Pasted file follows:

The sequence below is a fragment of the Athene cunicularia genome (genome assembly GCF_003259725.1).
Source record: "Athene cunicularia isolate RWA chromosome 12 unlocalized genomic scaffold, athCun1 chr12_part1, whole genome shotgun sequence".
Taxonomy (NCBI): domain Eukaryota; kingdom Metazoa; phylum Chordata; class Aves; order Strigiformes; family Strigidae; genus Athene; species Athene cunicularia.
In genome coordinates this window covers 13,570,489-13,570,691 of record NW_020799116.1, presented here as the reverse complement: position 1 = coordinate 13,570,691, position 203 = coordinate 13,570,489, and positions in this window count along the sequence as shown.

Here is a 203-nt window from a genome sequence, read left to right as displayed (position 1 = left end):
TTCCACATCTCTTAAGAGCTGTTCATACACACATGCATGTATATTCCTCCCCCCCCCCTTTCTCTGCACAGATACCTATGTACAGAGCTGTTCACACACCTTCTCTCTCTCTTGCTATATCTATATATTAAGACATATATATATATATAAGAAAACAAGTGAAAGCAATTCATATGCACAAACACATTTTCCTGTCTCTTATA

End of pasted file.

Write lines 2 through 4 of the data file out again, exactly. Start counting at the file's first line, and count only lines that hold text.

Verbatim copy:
Source record: "Athene cunicularia isolate RWA chromosome 12 unlocalized genomic scaffold, athCun1 chr12_part1, whole genome shotgun sequence".
Taxonomy (NCBI): domain Eukaryota; kingdom Metazoa; phylum Chordata; class Aves; order Strigiformes; family Strigidae; genus Athene; species Athene cunicularia.
In genome coordinates this window covers 13,570,489-13,570,691 of record NW_020799116.1, presented here as the reverse complement: position 1 = coordinate 13,570,691, position 203 = coordinate 13,570,489, and positions in this window count along the sequence as shown.